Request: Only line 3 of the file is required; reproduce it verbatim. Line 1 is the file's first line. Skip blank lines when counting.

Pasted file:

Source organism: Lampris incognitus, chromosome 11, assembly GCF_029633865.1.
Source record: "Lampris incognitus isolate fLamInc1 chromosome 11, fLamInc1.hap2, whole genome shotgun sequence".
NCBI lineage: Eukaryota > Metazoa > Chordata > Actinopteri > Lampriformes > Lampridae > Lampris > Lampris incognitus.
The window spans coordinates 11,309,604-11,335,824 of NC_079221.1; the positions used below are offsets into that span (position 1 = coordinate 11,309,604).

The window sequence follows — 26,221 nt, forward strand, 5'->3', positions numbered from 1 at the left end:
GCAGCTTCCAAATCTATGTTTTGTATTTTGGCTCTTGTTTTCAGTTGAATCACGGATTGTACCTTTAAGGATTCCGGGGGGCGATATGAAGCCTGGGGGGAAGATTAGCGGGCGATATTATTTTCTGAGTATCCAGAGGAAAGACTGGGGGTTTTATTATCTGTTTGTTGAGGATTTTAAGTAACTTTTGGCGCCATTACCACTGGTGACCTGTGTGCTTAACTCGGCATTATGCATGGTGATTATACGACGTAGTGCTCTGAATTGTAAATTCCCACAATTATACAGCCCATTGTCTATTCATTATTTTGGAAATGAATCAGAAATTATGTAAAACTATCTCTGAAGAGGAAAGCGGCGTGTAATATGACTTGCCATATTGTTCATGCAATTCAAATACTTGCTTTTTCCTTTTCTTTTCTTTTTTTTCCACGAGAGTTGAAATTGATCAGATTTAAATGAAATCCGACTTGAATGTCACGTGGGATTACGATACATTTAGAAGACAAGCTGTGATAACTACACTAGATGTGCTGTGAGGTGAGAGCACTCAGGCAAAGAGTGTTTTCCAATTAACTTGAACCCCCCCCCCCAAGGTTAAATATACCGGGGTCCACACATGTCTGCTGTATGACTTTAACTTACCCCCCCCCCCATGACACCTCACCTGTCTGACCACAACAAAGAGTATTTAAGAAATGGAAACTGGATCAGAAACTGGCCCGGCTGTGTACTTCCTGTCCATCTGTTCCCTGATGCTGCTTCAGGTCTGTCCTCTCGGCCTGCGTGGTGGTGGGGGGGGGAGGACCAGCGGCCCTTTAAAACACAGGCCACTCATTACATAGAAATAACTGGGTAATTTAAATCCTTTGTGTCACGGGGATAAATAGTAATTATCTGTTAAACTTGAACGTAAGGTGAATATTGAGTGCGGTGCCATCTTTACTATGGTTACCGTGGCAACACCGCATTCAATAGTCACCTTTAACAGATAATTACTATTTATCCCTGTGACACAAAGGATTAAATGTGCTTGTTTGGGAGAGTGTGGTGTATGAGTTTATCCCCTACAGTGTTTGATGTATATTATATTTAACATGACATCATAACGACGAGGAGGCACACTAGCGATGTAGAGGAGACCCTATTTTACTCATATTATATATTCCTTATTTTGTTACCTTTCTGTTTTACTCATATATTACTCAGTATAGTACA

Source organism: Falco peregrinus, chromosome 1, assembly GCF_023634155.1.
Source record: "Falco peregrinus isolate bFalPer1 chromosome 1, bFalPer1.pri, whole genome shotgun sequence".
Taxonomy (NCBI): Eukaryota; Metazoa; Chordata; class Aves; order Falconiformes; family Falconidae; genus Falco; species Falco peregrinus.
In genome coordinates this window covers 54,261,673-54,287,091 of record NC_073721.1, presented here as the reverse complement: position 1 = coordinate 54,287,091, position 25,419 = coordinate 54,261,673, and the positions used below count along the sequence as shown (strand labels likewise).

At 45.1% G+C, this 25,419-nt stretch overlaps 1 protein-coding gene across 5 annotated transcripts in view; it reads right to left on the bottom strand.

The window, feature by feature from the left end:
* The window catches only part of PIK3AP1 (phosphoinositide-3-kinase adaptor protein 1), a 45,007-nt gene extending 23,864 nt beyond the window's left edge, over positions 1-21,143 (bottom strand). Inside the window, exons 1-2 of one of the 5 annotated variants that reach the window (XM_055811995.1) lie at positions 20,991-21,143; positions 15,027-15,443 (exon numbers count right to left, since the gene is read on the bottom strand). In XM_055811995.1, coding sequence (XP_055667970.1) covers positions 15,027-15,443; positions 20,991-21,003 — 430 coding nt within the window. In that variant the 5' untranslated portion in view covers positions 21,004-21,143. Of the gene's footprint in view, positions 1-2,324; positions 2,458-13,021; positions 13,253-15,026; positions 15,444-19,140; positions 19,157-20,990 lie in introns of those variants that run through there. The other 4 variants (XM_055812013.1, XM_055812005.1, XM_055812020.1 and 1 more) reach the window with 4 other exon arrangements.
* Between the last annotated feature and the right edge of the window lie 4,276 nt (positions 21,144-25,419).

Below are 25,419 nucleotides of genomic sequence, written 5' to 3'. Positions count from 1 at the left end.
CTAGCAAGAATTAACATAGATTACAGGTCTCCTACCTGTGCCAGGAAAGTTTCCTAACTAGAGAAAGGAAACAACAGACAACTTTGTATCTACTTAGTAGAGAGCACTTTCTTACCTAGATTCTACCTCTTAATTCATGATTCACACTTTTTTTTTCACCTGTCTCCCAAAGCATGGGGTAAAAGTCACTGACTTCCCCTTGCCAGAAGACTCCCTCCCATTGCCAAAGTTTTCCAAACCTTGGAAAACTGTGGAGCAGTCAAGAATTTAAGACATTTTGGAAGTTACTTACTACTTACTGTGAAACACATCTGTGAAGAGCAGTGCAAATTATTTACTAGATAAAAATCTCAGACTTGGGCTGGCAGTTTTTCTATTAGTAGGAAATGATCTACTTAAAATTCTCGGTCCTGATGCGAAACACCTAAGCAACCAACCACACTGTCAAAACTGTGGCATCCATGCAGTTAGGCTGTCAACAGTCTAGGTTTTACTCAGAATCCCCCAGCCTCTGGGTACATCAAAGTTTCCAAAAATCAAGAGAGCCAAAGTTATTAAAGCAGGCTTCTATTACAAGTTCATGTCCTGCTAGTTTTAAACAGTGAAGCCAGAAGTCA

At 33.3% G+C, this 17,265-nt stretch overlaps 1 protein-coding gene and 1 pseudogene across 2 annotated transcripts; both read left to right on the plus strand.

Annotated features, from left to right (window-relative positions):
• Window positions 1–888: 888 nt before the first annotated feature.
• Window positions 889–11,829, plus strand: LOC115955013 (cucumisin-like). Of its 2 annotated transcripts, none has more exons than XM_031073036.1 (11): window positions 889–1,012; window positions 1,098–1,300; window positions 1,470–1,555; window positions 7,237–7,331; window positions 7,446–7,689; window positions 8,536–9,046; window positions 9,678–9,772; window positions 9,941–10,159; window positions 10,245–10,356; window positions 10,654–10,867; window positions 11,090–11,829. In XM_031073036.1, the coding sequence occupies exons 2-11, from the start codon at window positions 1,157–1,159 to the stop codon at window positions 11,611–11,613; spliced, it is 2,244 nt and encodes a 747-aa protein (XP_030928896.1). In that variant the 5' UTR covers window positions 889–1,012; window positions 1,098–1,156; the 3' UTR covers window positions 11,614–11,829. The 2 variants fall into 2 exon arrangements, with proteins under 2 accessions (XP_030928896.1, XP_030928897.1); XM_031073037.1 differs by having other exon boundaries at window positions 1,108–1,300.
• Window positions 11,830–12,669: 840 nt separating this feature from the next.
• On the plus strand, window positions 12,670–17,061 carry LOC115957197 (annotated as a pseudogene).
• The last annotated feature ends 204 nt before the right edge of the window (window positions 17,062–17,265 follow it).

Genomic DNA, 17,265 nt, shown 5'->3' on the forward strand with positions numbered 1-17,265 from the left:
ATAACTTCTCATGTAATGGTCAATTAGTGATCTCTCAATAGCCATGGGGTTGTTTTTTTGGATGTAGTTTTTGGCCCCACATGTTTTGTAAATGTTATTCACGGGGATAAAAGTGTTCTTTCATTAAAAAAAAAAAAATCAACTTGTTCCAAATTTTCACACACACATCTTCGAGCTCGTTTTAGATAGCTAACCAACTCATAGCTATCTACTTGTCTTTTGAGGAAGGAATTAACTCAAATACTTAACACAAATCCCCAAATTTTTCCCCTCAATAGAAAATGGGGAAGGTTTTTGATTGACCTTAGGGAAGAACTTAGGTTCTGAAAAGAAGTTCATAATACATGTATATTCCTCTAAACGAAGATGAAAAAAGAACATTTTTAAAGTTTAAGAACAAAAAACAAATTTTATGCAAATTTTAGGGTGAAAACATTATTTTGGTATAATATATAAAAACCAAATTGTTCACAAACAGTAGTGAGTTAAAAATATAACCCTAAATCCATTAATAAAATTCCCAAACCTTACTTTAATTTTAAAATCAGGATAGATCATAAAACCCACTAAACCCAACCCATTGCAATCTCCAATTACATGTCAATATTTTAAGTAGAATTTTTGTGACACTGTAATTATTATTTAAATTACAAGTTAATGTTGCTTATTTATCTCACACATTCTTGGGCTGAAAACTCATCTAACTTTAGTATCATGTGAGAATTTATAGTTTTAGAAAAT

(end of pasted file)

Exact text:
NCBI lineage: Eukaryota > Metazoa > Chordata > Actinopteri > Lampriformes > Lampridae > Lampris > Lampris incognitus.